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Curr Neurol Neurosci Rep. 2018 Jun 22;18(8):52. doi: 10.1007/s11910-018-0854-2.

Visual Snow Syndrome: Proposed Criteria, Clinical Implications, and Pathophysiology.

Author information

1
Neurology Department, Mayo Clinic, 200 First St SW, Rochester, MN, 55905, USA.
2
Neurology Department, Mayo Clinic, 200 First St SW, Rochester, MN, 55905, USA. robertson.carrie@mayo.edu.

Abstract

PURPOSE OF REVIEW:

In this article, we review illustrative case descriptions of both primary and secondary visual snow from our clinic. We discuss recently proposed criteria for visual snow syndrome and offer a slight modification of these criteria. We also discuss the theories on the pathophysiological mechanisms of visual snow, as well as the current approach to treatment.

RECENT FINDINGS:

Visual snow is a condition where patients see constant, innumerable flickering dots throughout the visual field, similar to "TV static." Though visual snow was originally described in 1995, there were still fewer than 10 cases in the literature prior to 2014. In the last 4 years, this has grown to approximately 200 cases and there has been a concentrated effort to better understand and characterize this condition. It has become apparent that patients who see visual snow frequently have additional visual and non-visual symptoms, and the consistency of these symptoms has led to proposed criteria for visual snow syndrome. When seeing a patient with visual snow, it is important to rule out a possible underlying secondary etiology. Patients with visual snow syndrome frequently have comorbid migraine, but visual snow appears to be a separate entity from persistent migraine aura. The pathophysiology of this syndrome is not clear, but recent neurophysiologic and neuroimaging studies have helped advance our understanding.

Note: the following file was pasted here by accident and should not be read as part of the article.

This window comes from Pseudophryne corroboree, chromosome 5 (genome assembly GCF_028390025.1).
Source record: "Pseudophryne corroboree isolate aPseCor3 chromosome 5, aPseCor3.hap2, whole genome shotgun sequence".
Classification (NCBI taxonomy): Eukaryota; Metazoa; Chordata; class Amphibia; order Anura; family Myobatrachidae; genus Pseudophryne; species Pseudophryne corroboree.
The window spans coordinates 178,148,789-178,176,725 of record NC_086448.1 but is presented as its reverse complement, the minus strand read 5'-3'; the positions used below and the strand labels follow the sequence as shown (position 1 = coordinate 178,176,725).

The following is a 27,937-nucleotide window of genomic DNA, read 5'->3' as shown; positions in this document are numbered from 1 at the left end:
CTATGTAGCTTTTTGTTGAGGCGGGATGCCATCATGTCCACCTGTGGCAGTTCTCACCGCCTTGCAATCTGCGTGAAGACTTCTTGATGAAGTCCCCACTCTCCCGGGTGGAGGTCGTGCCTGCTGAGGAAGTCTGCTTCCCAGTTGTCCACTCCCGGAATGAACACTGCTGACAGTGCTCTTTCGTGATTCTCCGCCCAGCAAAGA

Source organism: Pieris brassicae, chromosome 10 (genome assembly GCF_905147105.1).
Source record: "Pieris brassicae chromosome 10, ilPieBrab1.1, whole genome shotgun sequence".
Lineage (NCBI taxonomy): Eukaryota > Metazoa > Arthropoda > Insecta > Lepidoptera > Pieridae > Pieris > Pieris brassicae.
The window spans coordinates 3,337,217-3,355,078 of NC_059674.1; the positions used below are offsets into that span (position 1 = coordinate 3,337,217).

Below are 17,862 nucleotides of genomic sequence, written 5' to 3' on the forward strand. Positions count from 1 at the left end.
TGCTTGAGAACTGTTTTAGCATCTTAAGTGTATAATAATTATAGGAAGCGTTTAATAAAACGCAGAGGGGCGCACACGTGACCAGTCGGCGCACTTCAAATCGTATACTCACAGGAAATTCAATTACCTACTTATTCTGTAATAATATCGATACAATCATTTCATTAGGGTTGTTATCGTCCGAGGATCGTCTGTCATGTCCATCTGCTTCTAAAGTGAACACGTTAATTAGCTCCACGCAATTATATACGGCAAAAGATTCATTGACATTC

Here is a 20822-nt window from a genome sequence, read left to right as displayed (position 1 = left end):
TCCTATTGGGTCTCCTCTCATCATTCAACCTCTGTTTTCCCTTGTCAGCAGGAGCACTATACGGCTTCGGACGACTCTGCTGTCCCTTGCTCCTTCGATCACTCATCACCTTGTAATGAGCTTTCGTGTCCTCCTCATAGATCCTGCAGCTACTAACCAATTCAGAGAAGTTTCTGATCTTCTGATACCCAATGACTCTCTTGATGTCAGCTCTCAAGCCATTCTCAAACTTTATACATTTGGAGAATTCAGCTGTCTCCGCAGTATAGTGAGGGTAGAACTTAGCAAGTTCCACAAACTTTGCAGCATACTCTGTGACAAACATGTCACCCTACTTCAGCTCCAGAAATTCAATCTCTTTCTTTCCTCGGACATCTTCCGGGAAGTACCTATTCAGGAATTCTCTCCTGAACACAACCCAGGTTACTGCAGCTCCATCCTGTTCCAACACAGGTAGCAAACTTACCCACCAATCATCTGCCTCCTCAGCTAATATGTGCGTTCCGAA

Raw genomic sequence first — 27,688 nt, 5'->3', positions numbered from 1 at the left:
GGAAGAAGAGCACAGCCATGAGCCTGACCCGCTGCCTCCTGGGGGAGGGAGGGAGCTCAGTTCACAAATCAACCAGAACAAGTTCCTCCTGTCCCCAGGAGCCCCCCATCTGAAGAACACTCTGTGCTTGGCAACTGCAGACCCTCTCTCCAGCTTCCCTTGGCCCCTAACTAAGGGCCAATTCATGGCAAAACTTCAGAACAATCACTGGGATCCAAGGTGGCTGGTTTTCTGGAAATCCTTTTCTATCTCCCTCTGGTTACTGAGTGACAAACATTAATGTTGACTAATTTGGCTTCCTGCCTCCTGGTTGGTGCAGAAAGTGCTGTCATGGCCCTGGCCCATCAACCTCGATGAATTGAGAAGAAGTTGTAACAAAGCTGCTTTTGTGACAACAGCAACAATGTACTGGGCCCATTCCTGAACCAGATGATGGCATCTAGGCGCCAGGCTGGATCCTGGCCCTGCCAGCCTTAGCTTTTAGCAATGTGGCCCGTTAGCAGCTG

KEYWORDS:

Migraine; Pathophysiology; Persistent aura; Persistent positive visual phenomena; Visual aura; Visual snow

PMID:
29934719
DOI:
10.1007/s11910-018-0854-2

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